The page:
They were run by a man named Jack Ross (or Jackie Coogan as he was known, or by the name ‘Garrick’ a pseudonym he often used when he used to write in to the North Star). Jimmy Andrews, formerly of Dundee, was among the Scottish seniors who played.

Invergordon born Andrews went on to become a Scottish league player with Dundee, West Ham, Leyton Orient and latterly with Queens Park Rangers before he retired to become a coach. He later managed Cardiff City for a spell in the mid 1970s. Aged just 18 in 1945, he’d have most likely been a Scottish amateur either as a scholar or on Dundee’s books as a reserve player when the Rose were active.

By the turn of the year, the Town Council had all but washed their hands of the responsibility of repairing the Links pitch and facilities, and the onus was once again on the yet to re-emerge Saint Duthus FC to either fix it themselves or find a new home. Indeed no football was being played in Tain, and while the Eastern Rose were recognised as a Tain team, they had yet to play in front of spectators in their hometown. By the turn of the year, that would all change.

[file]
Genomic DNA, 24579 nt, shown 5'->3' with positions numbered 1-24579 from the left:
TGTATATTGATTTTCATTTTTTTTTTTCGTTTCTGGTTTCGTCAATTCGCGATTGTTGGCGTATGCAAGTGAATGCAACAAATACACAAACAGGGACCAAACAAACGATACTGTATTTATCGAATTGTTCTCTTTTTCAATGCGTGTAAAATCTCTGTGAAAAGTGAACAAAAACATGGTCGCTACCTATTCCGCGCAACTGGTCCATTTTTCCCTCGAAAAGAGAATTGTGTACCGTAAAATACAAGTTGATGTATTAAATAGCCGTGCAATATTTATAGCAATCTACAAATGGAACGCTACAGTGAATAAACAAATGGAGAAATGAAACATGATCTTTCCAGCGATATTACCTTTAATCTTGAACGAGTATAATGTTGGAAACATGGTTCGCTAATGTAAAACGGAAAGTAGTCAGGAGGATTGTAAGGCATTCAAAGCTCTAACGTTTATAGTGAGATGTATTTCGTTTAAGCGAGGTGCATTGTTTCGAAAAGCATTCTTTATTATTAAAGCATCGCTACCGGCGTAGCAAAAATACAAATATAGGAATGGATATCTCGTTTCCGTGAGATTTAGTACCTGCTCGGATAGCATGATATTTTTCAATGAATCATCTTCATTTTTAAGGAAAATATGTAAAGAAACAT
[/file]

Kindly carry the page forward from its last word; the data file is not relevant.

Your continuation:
The Ross-shire Junior FA, for many years the governing body where it concerned recreational football in Ross-shire and the Black Isle, wasted no time in re-introducing a league system as the year came to a close. Five teams from the area registered for competition in November 1945 – Invergordon, Black Rock Rovers of Evanton, Caberfeidh of Maryburgh, Dingwall Thistle and in the absence of founding members Saint Duthus, the aspiring Eastern Rose represented Tain.  The season was set to be short and sweet – eight games home and away and no cup games scheduled during the campaign.  The immediate aim of the FA was to ensure that football matches were scheduled and played in the area, and while the 1945 league was a hastily arranged one, it had achieved what it set out to do, as Ross-shire Junior football was underway once again.